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Vocal Music (Secular and Sacred) - Released May 31, 2017 | Alpha

Hi-Res Booklet Distinctions 5 de Diapason - Gramophone Editor's Choice - Choc de Classica - Choc Classica de l'année - 5 Sterne Fono Forum Klassik
After an album of French songs (Néère) that earned her a "Gramophone Award" in 2016, Véronique Gens presents her new recital, this time with orchestra, which gives her an opportunity to display the maturity of her ‘Falcon’ soprano, the central tessitura typical of French Romantic opera, which takes its name from Cornélie Falcon, who created the works of Meyerbeer and Halévy staged in the 1830s. She pays tribute here to a number of composers whose unknown operas she was the first to reveal in projects mounted by the Palazzetto Bru Zane, including David, Godard, Saint-Saëns and Halévy. The programme selects arias from all the genres in vogue in the Romantic era: opera (Saint-Saëns, Halévy, Godard, Février), opéra-comique (David), oratorio (Franck, Massenet) and the cantata for the Prix de Rome (Bizet, Bruneau). A nod to Wagner and his Tannhäuser – in its French translation of the 1860s – completes this programme conducted by a longstanding colleague of the soprano, one of the leading specialists in French music, Hervé Niquet. © Alpha Classics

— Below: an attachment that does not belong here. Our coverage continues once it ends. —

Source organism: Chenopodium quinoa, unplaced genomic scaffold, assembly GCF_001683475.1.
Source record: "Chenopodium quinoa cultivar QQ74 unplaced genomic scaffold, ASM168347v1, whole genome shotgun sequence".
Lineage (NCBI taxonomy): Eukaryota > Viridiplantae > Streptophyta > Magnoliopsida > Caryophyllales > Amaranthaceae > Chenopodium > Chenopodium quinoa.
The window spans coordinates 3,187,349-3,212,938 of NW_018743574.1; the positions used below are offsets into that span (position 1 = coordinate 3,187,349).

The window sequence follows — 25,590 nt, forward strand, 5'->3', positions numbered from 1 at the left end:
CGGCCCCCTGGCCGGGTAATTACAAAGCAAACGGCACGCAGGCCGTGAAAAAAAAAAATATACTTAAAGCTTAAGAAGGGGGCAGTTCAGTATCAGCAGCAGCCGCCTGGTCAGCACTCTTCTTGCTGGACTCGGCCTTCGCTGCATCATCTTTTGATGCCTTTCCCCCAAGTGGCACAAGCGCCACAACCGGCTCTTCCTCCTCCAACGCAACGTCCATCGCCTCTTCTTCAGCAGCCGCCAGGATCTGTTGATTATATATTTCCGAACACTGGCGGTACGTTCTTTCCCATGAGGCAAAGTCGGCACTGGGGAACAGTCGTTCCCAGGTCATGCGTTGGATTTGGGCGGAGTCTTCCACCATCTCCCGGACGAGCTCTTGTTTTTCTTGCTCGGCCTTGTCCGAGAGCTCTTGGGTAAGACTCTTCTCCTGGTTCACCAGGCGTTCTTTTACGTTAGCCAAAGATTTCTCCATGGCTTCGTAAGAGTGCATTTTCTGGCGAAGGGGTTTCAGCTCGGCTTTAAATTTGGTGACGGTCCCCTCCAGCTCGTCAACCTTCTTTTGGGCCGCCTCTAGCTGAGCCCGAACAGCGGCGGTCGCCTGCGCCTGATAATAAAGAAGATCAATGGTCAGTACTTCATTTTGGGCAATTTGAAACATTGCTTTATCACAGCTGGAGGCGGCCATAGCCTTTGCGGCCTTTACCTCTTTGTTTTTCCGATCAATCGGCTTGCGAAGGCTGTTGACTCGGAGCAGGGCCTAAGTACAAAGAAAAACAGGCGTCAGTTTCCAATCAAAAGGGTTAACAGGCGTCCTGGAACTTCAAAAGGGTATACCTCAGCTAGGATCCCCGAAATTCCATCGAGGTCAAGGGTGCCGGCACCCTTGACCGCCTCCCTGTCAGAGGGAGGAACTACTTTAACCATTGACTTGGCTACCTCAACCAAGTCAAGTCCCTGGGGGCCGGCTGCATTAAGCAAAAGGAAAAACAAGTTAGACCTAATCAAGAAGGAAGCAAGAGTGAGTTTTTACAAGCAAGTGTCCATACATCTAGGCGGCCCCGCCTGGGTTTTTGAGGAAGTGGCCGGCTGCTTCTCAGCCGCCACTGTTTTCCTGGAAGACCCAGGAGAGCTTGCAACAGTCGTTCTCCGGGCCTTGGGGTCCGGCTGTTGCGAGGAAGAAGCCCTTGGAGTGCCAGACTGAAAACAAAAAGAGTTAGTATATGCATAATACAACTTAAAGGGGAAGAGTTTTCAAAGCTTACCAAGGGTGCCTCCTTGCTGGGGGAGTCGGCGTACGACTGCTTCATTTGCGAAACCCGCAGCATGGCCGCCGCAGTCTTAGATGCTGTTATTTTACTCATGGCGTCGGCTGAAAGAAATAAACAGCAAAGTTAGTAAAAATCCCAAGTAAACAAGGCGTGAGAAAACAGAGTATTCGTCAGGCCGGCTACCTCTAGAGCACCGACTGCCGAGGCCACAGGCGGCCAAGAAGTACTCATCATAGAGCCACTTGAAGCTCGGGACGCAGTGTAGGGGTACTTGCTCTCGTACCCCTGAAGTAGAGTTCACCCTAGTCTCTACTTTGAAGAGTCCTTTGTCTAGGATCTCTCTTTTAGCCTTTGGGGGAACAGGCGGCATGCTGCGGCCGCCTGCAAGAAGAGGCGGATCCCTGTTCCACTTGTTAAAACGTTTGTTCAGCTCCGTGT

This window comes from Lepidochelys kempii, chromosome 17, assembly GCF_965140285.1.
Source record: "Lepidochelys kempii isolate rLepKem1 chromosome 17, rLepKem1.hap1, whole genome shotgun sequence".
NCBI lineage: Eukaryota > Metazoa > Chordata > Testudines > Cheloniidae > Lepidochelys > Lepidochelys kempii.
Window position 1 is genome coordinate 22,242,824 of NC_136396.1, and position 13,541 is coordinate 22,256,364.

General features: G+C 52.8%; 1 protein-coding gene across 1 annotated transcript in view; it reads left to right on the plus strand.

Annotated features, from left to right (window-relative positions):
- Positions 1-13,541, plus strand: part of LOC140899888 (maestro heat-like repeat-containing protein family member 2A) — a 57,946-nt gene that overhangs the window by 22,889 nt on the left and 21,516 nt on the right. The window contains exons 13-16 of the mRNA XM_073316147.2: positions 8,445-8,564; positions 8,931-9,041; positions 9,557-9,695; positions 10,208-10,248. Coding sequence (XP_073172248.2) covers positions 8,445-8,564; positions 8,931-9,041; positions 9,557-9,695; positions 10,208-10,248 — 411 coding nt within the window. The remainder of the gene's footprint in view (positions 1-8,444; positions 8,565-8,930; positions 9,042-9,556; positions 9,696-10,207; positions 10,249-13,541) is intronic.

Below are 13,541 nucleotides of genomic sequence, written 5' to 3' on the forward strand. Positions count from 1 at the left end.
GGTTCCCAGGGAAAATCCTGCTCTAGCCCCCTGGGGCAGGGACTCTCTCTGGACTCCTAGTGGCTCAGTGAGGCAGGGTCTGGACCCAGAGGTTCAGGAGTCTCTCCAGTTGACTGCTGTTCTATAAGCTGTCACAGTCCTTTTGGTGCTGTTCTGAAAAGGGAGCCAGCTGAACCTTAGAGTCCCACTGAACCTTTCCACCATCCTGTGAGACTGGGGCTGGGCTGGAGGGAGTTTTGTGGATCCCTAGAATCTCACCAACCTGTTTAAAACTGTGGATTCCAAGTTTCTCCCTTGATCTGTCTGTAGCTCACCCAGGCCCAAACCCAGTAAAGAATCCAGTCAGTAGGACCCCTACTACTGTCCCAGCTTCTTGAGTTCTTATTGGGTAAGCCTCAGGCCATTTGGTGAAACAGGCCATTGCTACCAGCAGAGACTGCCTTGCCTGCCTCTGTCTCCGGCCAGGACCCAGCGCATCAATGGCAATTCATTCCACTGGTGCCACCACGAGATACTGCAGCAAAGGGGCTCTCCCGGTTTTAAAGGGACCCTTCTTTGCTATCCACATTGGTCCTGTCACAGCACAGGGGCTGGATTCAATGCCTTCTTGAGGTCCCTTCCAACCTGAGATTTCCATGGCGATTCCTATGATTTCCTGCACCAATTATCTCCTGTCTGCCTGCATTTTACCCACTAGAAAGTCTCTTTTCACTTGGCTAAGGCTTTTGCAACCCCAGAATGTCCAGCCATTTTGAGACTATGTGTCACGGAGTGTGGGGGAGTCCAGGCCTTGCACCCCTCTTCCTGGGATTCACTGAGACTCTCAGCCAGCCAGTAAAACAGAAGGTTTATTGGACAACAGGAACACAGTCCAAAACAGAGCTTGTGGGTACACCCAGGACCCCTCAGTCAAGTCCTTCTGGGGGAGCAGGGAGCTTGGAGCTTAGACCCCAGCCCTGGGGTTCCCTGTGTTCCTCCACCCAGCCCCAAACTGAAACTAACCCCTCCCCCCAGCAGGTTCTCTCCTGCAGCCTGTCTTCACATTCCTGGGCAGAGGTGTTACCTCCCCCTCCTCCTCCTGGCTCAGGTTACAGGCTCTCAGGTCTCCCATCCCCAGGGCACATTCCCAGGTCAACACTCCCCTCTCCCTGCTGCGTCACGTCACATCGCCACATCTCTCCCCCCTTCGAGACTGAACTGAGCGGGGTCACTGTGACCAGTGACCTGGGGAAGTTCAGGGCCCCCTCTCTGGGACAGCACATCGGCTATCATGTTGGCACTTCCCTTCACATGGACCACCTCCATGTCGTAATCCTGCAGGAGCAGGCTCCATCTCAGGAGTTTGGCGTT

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Mélodies (French) - Released October 20, 2015 | Alpha

Hi-Res Booklet Distinctions 5 de Diapason - 4F de Télérama - Gramophone Editor's Choice
The soprano Véronique Gens might be thought a natural for the French art song repertoire. But Néère, taking its title from the opening song by Reynaldo Hahn (the reference is to the Greek nymph known in English as Neaera, "white as a fine marble statue, with her rosy cheeks"), is one of just a few albums in the genre she has released. Get hold of it without delay: it's gorgeous. The French mélodie is not a high-register genre, and for a singer like Gens these songs reside in the lower part of her range, where she now brings just a bit of sultriness and smoke with devastating effect. The program includes three composers of the late 19th century who are closely related but contrasting in their individual styles: in the words of annotator Nicolas Southon "the melancholic Henri Duparc, the elegiac Ernest Chausson, the charmer Reynaldo Hahn." You could really dip in anywhere, but sample track 15, Hahn's A Chloris, for a taste of what Gens can do. The playing of accompanist Susan Manoff seems welded to Gens' vocal line, which even with all the voluptuous, erotic beauty has a kind of steely concentration that grows stronger and more impressive as the album proceeds. An absolute gem.